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Wrongful Termination: The Basics

There are very few exceptions to the at-will employment rules.

You’ve probably heard a story like this: There’s an employee — let’s call him Fred. Fred shows up to work every day, Monday through Friday, for almost twenty years. Barely takes any vacations. Doesn’t rock the boat. Does as he’s told. Gets the job done. A company man through and through.

Then one day, out of the blue, the boss calls Fred into his office. The boss isn’t smiling; in fact, he can barely even look Fred in the eye. Fred is fired, he says. For no particular reason — it’s nothing that Fred did, or didn’t do, it’s just that the company is going in a new direction.

“Termination without cause” he calls it. There’s a terse termination of employment letter to go with it. And just like that a decades-long relationship vanishes into thin air. No gold watch. No awkward office party. Just a morose looking security guard watching over Fred as he packs twenty years of memories into a cardboard box. A few days later, somewhere between anger and depression, Fred gets the idea to call an employment attorney. Surely, he thinks, this amounts to unlawful termination or wrongful termination or whatever the lawyers call it.

Is he right?

The Harsh Realities of At-Will Employment

It might seem like Fred has a good case, but in reality he probably doesn’t. The truth is that nearly every employee in America works on what is known as an “at-will” basis. In terms of termination of employment, that means that, with very few exceptions, employees can be fired at any time and for any reason.

That remains true even in cases where, like Fred, the employee had performed well over a long period of time and didn’t violate any company rules or regulations.

Exceptions to the At-Will Employment Structure

There are three major exceptions to the at-will employment structure that might help an (ex-)employee suing for wrongful termination. The first is the easiest: if you have a contract. An employment contract signed by employee and employer is a binding agreement that applies to both parties. So if that employment contract contains language that, say, only allows for termination for cause, then the employer is required to abide by its terms or risk a lawsuit for wrongful termination.

The second exception is for statutorily-protected groups. It may be illegal to terminate an employee on the basis of that employee’s membership in a protected class, which can be defined by age, race, gender, religion or disability. So if Fred was fired for, say, being Muslim (and he could prove that that was the reason), then that would be an example of wrongful termination and he would strong basis for a lawsuit.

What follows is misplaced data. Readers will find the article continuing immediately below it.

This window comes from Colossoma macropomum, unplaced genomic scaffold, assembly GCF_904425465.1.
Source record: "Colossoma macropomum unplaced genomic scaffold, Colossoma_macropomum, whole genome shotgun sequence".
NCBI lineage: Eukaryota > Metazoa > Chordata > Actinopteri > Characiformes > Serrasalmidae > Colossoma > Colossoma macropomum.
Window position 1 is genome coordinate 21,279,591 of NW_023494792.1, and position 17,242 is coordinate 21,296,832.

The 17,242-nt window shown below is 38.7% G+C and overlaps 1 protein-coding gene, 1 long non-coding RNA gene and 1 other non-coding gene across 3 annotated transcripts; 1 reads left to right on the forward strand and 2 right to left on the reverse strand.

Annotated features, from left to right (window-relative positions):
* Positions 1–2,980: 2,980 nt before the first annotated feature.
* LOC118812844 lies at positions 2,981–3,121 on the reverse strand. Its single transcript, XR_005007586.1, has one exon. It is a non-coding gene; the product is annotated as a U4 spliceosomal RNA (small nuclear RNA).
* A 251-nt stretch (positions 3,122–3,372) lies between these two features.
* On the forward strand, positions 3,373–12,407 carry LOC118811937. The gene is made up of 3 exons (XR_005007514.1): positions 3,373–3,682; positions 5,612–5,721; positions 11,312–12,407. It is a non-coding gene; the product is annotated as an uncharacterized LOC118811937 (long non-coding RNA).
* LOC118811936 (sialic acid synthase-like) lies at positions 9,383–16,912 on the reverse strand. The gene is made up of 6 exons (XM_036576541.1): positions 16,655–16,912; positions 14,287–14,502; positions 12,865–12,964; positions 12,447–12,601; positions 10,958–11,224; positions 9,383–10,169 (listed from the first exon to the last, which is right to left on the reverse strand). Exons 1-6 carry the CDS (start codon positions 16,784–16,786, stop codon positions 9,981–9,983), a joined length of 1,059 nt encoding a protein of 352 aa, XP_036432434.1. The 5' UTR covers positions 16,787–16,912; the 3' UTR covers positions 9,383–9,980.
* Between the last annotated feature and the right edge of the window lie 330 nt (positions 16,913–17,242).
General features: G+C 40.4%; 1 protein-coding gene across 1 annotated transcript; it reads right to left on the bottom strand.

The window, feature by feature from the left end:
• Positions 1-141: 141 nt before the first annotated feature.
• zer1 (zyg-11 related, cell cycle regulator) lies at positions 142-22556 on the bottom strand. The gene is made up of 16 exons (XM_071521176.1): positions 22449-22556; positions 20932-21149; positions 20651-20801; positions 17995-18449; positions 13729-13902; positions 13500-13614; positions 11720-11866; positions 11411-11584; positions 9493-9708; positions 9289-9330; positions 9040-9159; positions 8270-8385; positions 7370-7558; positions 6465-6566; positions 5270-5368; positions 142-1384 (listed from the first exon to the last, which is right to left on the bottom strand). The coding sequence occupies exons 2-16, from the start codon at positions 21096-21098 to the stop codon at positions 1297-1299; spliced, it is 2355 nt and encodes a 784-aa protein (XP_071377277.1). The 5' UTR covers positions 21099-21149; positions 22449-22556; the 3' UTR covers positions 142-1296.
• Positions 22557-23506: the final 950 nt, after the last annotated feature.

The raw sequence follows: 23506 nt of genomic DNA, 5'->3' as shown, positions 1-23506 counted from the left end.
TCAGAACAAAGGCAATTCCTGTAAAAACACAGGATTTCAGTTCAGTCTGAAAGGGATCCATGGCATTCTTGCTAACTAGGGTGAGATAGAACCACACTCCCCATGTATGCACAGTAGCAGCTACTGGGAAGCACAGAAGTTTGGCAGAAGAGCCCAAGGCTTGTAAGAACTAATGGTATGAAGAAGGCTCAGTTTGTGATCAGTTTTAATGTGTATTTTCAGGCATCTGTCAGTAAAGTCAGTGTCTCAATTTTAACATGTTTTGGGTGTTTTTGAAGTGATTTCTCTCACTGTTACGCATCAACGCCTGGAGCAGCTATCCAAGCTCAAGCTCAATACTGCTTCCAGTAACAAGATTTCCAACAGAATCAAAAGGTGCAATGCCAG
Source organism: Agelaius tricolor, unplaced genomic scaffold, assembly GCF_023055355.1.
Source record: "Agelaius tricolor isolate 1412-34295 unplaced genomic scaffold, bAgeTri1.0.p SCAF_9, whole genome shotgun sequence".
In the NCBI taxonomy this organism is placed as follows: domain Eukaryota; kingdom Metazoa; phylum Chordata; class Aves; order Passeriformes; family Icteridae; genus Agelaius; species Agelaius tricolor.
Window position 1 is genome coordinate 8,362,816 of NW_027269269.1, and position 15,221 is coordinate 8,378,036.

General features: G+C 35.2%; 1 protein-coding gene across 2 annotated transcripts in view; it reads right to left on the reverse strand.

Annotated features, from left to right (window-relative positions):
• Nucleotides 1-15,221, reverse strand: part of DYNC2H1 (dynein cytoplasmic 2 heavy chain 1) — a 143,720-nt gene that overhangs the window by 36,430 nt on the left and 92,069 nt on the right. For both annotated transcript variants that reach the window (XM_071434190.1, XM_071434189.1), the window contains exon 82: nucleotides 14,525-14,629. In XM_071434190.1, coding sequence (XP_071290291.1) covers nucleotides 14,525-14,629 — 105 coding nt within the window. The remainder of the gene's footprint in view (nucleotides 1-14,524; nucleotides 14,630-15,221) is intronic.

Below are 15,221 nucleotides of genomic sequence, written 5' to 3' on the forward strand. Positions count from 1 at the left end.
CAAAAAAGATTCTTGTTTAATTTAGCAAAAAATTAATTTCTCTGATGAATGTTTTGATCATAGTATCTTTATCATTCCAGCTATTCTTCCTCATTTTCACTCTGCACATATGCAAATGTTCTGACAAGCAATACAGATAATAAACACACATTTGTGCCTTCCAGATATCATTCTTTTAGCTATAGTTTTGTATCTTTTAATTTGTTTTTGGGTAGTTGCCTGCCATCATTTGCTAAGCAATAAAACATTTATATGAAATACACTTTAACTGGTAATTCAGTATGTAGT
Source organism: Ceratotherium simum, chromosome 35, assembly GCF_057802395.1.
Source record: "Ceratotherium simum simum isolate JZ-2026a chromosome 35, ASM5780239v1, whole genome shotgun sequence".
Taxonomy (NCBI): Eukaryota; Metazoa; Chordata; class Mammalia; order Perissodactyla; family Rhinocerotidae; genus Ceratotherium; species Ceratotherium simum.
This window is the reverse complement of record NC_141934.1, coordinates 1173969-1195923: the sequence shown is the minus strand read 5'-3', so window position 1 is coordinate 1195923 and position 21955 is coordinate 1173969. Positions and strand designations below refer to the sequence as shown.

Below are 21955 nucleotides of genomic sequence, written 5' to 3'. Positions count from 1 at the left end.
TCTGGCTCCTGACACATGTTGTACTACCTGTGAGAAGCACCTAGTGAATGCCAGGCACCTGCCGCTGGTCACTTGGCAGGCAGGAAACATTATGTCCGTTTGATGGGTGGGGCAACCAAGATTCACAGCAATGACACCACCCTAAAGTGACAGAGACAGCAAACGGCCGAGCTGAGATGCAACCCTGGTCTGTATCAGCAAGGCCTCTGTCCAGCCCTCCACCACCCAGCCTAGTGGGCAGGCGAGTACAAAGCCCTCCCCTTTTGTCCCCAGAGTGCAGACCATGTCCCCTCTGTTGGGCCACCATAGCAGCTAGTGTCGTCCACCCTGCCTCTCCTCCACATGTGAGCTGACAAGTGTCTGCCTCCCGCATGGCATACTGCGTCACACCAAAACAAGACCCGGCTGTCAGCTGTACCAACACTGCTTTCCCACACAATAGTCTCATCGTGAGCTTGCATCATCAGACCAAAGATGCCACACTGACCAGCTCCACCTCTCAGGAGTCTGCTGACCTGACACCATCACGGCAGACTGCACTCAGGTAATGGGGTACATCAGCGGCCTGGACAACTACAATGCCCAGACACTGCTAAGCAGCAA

Retaliation Can Be Wrongful Termination

The final exception is the trickiest. It may be illegal for an employer to retaliate against an employee for specific EEOC “protected actions” like:

  • filing or being a witness in an EEO charge, complaint, investigation, or lawsuit.
  • communicating with a supervisor or manager about employment discrimination, including harassment.
  • answering questions during an employer investigation of alleged harassment.
  • refusing to follow orders that would result in discrimination.
  • resisting sexual advances, or intervening to protect others.
  • requesting accommodation of a disability or for a religious practice.
  • asking managers or co-workers about salary information to uncover potentially discriminatory wages.

And retaliation can take many forms — in addition to firing an employee, transferring an employee to a less desirable position, subjecting them to verbal or physical abuse, or even simply making the employee’s work more difficult, can all constitute forms of “retaliation.”

The trouble is that employers will often claim that there was some other reason for the termination. At that point it’s up to the judge (and the employment attorneys) to hash out whether the timing and other circumstantial evidence is sufficient to establish whether the employee was fired in retaliation for some protected action. If so, the employee is likely to be able to sustain an action for wrongful termination.

Employment law can be tough to navigate, and doesn’t always leave an aggrieved employee with many options. That’s why it’s critical that you obtain the best legal representation possible. At John L Mays our team of seasoned attorneys is ready to help you get the best result out of a tough situation. Give us a call today.